Little Tokyo Community Profiles - 2010

In the Spring of 2010, Discover Nikkei partnered with Professor Morgan Pitelka of Occidental College and his students taking the seminar “Japanophilia: Orientalism, Nationalism, Transnationalism” on a meaningful community-based documentation project. The students interviewed owners of five long-time Little Tokyo businesses to write ten articles and create five albums in the Nikkei Album. Articles will be posted one each week on successive Mondays.

This project is a follow-up to the 2009 Little Tokyo Community Profiles series.

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The Tsunami of Little Tokyo - An Interview with Mr. Akimoto of Frying Fish Restaurant

Editor’s note: Discover Nikkei is an archive of stories representing different communities, voices, and perspectives. The following article presents the opinions of a Little Tokyo business owner and does not represent the views of Discover Nikkei and the Japanese American National Museum. Discover Nikkei publishes these stories as a way to share different perspectives expressed within the community.

“You cannot hold a tsunami by yourself.” These are the words of Mr. Akimoto as he ponders the future of Little Tokyo. His wife, Mrs. Akimoto, is the owner of Frying Fish, a kaiten-sushi restaurant in the center of Little ...

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The Renaissance of the Rafu Shimpo after WWII

Following the events of World War II, Akira Komai, with the help of three other businessmen, helped the Rafu Shimpo newspaper restart on January 1, 1946. After the bank refused to give funding to the project, three of Komai’s friends offered their savings to restore the newspaper to its former glory.

The existence of the Rafu Shimpo after World War II was especially significant for friends and relatives divided by the Japanese internment camps. The newspaper provided valuable information to the Japanese community slowly trickling back into Little Tokyo after WWII. Later, it also began to help businesses recreate ...

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Mitsuru Grill: Feel Good Fusion

Mitsuru Sushi & Grill is a cozy restaurant located by 1st Street and San Pedro of Little Tokyo. Its atmosphere projects an air of unassuming invitation. The main store window displays an amazing and colorful array of plastic sushi pieces, organized in the manner in which they may be ordered and prepared. In the very front of the restaurant is a simple sushi bar where one has complete visual access to witness the traditional manner of making sushi. The restaurant then deepens into a larger eating area containing a lengthy lunch counter and flanking booths. It would be an understatement ...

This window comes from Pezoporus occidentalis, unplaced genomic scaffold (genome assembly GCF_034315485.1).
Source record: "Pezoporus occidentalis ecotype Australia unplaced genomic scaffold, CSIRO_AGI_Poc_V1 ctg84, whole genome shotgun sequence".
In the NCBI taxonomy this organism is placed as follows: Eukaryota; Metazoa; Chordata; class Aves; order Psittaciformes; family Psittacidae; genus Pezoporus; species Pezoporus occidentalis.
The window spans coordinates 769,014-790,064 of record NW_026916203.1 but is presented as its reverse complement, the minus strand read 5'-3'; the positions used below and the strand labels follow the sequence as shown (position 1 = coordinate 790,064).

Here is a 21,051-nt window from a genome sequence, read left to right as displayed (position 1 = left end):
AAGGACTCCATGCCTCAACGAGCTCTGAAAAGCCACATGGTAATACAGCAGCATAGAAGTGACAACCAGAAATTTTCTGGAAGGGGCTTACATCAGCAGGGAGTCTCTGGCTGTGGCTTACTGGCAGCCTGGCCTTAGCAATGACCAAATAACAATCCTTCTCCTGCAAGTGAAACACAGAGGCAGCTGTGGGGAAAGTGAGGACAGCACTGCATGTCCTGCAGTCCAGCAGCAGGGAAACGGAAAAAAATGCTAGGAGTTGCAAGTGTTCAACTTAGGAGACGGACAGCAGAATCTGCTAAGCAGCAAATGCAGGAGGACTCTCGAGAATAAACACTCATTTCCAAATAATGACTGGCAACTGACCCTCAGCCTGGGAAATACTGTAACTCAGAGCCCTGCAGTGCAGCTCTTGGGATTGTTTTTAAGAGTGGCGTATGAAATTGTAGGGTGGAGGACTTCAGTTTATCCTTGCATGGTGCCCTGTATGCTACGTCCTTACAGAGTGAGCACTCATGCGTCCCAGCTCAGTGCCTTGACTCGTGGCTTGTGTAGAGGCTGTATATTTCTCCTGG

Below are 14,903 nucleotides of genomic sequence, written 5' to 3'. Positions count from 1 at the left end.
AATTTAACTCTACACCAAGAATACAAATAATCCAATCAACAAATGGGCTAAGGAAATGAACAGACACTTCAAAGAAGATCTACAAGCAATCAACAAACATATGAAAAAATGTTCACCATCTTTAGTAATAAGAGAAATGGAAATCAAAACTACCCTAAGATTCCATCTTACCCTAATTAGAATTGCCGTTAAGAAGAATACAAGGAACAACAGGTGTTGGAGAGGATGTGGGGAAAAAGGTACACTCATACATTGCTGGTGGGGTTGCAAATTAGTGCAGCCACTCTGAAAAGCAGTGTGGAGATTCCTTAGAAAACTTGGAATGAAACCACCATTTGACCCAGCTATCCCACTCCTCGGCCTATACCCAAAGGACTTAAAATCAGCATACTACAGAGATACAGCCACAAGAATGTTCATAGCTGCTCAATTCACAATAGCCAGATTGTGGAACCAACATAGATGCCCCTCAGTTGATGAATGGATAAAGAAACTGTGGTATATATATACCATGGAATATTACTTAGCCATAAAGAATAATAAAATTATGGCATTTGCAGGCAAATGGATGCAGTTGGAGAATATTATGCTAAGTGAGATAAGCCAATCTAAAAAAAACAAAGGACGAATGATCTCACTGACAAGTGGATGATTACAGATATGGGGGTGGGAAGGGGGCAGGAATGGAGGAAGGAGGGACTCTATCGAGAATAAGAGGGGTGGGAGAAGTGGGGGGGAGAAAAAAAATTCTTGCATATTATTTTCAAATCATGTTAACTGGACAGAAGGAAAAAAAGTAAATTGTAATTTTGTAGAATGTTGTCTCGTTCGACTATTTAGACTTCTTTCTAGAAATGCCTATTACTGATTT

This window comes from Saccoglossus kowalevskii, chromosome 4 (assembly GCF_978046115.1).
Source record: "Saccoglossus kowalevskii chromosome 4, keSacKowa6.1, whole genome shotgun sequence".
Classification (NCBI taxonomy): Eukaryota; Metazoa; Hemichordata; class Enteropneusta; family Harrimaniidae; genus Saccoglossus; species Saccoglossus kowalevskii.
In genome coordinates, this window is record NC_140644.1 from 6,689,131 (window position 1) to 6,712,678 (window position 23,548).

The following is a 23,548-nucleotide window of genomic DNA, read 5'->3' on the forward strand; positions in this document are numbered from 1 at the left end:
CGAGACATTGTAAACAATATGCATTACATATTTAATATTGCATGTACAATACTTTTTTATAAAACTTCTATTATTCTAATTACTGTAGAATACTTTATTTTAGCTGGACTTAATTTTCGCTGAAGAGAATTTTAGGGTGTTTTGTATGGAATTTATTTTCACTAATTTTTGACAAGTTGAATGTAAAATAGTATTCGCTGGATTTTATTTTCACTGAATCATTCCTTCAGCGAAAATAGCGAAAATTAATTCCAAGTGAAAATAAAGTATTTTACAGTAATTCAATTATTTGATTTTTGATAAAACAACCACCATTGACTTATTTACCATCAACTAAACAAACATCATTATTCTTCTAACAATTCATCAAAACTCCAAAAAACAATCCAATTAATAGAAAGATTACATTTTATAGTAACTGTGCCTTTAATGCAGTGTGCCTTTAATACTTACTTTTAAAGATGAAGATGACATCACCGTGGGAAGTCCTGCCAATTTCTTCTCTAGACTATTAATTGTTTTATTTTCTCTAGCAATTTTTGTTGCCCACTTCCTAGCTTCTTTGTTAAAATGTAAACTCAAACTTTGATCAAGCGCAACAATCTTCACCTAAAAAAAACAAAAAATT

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A Lasting Commitment: Rafu Bussan Inc.

It is hard to miss this wonderful gem of Los Angeles’s Little Tokyo District. With its big orange sign shaped like a fan and wide storefront windows to match, Rafu Bussan Inc. stands out as a landmark in the neighborhood. The front window displays a wide collection of Japanese import products—from books, to dolls, ceramics, chopsticks, earthenware, and vases—a selection which exemplifies the diversity of this 7,000 square foot store at the heart of Little Tokyo.

Rafu Bussan holds one of the longest histories in the Little Tokyo community, and has been a fixture there for ...

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America’s First Ramen Noodle Restaurant is Los Angeles’ Best Midnight Snack

Koraku Japanese Restaurant opened in 1976 on 2nd Street in Little Tokyo and was the first Japanese ramen noodle restaurant in the United States. Although one notices several other ramen establishments in the area, some of which insist that they were the first ramen restaurant in America, Koraku’s proprietor, Mr. Hiroshi Yamauchi, hastily sets the record straight whenever the question arises. Mr. Yamauchi, who arrived in the United States in 1976 to study English, spent only ten years in the United States before purchasing Koraku with a friend in 1986 and has been the proud owner ever since ...

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